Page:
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Monday, July 16, 2018

Using Listening Skills in Recovery

listening skills
Learning to be a good listener is a crucial recovery skill. Listening fully will help you glean essential tools to physically and mentally heal and to safeguard yourself from triggers and cravings. It will help you to stay motivated and feel inspired and supported by recovery peers. It will also enable you to build trust and friendships and better understand your own strengths, weaknesses and needs. 

Listening isn’t just hearing or waiting for your turn to talk. It involves absorbing, processing and engaging in what another person is saying. To be a good listener, you’ll need to use more than your ears; an open mind and heart are also key. 

And, in fact, there are many types of listening. Here we take a look at a few of the listening skills that may help you make the most of your recovery: 

There are different types of listening in recovery, and you'll probably use several types of listening skills as you work through treatment. Here are a few to keep in mind.
  • Critical listening: This involves taking in the words and information in an attempt to gain knowledge and make decisions. For example, when you’re learning skills to better manage cravings, stress, nutrition or emotional and behavioral control.
  • Discriminative listening: By paying attention to body language and the tone and volume of the person’s words, you'll be able to build a fuller picture of what’s being said. For example, when others are sharing testimonies and recovery stories.
  • Sympathetic listening: This type of listening can make your recovery peers feel more at ease as they share their emotions and experiences with you. 
Counseling for Addiction
Listening skills are especially important during psychotherapy, group and individual counseling, which are cornerstones of treatment for a substance use disorder or dual diagnosis. To learn more about our group therapy services and how they can enhance your recovery, call us today: 805-202-3440.

Thursday, July 12, 2018

Recovery: A Pathway to Serenity

Staying calm and collected are invaluable modes of being, in early recovery. Life isn’t always going to be smooth sailing, that is a fact; how you manage trying situations can make or break your ability to stay on track. Serenity is a watchword in recovery! While the word is inextricably linked to 12 Step programs, peace is something that everyone can benefit from regardless of the modality of recovery.

  1. the state of being calm, peaceful, and untroubled.
Most people who undergo treatment are acutely familiar with the importance of keeping an even keel to stay on course in addiction recovery. People’s disease is always making an effort to reassert itself in one’s life; one must strive for peace-of-mind and tranquility to prevent such an eventuality from taking place. If you went through a rehab program, it is likely the facility taught you some techniques for finding serenity in the tumultuousness that can be a part of early recovery. If not, below you will see some tools that can assist you in staying grounded in the program so that you can navigate through to the other side of trials and tribulations.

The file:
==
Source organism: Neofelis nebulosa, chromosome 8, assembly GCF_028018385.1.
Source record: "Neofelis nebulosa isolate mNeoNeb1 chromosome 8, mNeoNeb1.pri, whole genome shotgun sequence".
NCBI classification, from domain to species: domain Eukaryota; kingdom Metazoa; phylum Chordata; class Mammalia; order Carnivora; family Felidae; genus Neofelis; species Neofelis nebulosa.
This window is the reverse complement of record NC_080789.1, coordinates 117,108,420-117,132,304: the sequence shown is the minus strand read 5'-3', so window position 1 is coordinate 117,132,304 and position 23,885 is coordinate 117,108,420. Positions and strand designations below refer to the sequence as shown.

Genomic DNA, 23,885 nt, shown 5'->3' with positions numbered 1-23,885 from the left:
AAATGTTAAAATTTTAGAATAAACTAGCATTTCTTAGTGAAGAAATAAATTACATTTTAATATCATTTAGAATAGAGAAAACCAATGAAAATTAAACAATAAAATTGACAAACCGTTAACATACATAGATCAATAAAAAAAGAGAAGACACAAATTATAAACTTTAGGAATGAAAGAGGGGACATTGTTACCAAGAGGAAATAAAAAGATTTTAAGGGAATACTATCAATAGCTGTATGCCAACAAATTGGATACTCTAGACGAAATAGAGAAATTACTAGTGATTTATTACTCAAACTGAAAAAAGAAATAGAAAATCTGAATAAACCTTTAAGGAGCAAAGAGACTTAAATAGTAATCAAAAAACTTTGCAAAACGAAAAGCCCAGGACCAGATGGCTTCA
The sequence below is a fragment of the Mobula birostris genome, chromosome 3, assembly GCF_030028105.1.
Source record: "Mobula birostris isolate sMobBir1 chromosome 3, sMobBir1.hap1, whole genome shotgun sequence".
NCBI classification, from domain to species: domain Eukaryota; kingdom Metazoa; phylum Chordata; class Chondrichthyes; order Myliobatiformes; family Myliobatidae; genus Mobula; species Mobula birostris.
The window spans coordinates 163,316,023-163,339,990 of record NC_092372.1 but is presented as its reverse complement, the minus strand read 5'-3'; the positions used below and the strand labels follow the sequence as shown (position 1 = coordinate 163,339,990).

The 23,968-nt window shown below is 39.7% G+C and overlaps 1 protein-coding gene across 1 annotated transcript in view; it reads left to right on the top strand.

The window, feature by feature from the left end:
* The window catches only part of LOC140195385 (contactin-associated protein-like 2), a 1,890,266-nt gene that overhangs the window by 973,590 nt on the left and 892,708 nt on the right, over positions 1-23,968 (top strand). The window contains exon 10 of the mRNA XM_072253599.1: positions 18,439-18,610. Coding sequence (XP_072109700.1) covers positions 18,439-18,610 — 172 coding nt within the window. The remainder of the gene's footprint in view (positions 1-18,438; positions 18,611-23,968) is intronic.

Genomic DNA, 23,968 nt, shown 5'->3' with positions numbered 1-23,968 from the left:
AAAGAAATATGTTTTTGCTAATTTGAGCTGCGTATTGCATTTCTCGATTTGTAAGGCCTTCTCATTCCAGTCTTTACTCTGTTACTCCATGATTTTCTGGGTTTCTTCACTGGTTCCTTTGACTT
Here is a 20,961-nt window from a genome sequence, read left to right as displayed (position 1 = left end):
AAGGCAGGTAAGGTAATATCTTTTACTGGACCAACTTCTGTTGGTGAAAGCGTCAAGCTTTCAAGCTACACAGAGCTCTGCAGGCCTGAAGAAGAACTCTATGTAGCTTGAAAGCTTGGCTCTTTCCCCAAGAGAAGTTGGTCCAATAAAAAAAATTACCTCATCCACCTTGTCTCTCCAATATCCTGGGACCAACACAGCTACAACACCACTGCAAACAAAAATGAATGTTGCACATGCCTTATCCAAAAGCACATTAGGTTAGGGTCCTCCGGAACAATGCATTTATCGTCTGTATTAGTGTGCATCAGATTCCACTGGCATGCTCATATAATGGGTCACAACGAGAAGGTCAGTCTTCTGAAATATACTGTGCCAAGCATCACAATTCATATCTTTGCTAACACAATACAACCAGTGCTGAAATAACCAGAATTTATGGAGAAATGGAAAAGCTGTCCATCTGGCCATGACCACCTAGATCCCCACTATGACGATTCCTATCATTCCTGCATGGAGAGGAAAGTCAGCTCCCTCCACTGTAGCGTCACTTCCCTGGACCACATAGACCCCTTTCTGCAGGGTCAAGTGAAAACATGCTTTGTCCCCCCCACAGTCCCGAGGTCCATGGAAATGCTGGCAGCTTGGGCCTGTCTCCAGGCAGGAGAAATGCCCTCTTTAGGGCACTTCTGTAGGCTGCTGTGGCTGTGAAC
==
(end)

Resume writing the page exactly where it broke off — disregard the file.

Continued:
Finding Serenity in Recovery

Working through difficult times can be a real challenge, especially when you have responsibilities and commitments beyond recovery. Throughout your day, you may find it beneficial to engage in some inner-discourse. It is helpful to remind yourself of the “3 C’s” — I didn't cause it, I can't cure it, and I can't control it. Addicts and alcoholics often find aspects of their life bothersome; they are also good at convincing themselves that how things are now is the way it is always going to be. Those who have been in the program a little longer know that isn’t the case, life gets better the longer recovery persists. People new to This will learn how vital it is to be aware of that which you can control and that which you can't. When unfortunate aspects of your life are beyond you, chant the 3 C’s, it can help.

Another way to manage adversity in one’s recovery is to meditate. Clearing your mind as much as is humanly possible can bring you back down, or close to zero (equilibrium). When you are grounded, it is less likely you will react or overreact to a challenge. Meditation may come easier to some compared to others in the program, so it is critical that you don’t allow yourself to become discouraged. With practice, you will find it easier to center yourself; and, if you need assistance in adopting meditative routines ask your support group for guidance. The internet is a treasure trove of helpful tools for people looking to have serenity in their life.